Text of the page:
Abdurrahe Ali, 31, of Bayonne, received a summons for reckless driving and leaving the scene of an accident after he allegedly swiped one car near the Holland Tunnel on Dec. 22, and then went onto allegedly hit several other vehicles.
Port Authority spokesperson Joseph Pentangelo said two people had to be extricated from one of the vehicles and were transported to Jersey City Medical Center. Ali allegedly clipped one car before plowing into three others stopped for a light near the Holland Tunnel.
Menendez bill honored Monuments Men
U.S. Sen. Robert Menendez in mid- December introduced bipartisan legislation awarding the Congressional Gold Medal to the “Monuments Men,” a group of approximately 350 men and women from 13 countries who are credited with preserving, protecting, and restoring millions of pieces of artwork, sculptures, and other cultural artifacts in Europe during World War II. Earlier this week, Carolyn Fefferman, a senior staff member for Menendez, delivered a letter from the Senator to Rockaway resident Harry Ettlinger—a surviving member of the Monuments Men—as well as a copy of the legislation.
In a note to Mr. Ettlinger Sen. Menendez wrote: “Your work as part of the Monuments, Fine Arts, and Archives Section of the Civil Affairs and Military Government Sections of the Western Allied Armies was instrumental in safeguarding innumerable works of art that might have disappeared or been destroyed during World War II and in its aftermath. I am proud that a New Jerseyan was part of that effort and proud that I can call you my friend.”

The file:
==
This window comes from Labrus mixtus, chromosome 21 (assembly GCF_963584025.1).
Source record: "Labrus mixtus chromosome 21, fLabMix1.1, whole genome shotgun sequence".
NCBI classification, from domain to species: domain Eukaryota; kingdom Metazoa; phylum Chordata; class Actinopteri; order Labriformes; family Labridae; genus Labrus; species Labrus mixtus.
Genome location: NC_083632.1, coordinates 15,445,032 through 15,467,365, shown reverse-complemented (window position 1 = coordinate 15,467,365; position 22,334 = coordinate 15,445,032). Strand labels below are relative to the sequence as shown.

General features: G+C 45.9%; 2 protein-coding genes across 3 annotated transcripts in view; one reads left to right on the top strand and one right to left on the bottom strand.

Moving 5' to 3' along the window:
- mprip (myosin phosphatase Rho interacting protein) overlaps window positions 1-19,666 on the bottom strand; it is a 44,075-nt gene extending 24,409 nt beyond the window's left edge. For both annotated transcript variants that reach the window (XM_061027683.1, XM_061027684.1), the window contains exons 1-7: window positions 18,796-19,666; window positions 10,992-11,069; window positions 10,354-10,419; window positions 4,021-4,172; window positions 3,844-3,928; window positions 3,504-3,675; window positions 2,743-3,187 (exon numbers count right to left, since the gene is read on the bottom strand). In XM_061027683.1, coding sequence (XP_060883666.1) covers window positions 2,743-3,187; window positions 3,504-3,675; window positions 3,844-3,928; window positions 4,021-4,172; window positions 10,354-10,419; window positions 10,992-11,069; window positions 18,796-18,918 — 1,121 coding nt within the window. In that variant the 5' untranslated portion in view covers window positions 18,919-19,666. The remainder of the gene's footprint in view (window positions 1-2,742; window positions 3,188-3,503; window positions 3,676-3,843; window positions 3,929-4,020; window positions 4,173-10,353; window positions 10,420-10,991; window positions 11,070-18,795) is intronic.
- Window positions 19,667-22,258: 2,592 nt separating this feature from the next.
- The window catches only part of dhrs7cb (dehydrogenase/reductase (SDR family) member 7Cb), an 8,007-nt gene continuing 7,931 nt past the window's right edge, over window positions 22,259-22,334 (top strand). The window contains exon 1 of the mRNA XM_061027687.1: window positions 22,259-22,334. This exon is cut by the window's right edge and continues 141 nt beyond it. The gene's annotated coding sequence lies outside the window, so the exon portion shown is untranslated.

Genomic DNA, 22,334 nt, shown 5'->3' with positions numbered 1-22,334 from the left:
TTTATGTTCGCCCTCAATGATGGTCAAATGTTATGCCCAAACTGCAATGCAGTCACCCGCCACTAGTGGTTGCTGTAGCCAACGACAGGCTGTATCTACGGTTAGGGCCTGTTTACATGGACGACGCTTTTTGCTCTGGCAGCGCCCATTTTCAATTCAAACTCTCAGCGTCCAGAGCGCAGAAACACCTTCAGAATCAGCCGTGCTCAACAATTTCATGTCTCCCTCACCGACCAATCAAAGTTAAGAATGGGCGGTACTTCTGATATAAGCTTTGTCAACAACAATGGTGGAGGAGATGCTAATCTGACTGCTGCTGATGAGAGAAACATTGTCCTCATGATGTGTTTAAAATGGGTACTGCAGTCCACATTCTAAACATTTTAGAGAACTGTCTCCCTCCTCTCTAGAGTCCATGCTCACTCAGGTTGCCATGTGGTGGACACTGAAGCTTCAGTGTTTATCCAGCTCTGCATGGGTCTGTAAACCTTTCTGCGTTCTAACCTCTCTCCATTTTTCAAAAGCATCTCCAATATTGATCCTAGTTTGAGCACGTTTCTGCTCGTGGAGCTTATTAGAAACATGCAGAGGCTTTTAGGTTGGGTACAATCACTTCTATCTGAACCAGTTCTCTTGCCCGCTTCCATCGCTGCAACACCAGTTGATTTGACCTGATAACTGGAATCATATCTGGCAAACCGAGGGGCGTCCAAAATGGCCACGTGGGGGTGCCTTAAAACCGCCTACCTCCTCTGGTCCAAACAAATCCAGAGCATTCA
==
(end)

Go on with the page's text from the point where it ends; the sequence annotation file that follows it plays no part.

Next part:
Ettlinger, a German Jew whose family fled to the United States to escape the Nazis, is one of the few surviving Monuments Men. His entry into the Monuments Men began in Munich in 1945 because of his German language skills. Initially charged with protecting structures—churches, museums, and monuments—from destruction, as the war progressed, their responsibilities shifted to recovering art and artifacts stolen by Nazis across Europe. They were ultimately credited with recovering and restoring millions of pieces of artwork, sculptures, and other cultural artifacts from all of Europe’s major artists, from Monet to Degas to Picasso.
“Because of your work to help recover, protect, preserve, and return the many pieces of art and artifacts that were in jeopardy of being lost or destroyed during and after World War II, I wanted to personally tell you that Senator Blunt and I are sponsoring a bill in the Senate to award the Congressional Gold Medal to the Monuments Men,” Menendez added.
"I'm flabbergasted," said Harry Ettlinger, reading a copy of the bill. "When I think about it, what I did, I never thought in a billion years I would get this kind of gratitude and thanks from my fellow American citizens.
The bill is co-sponsored by U.S. Senator Roy Blunt and was introduced in the U.S. House of Representatives by U.S. Representative Kay Granger (Texas).
Sacco bill targeting gang recruitment clears state Senate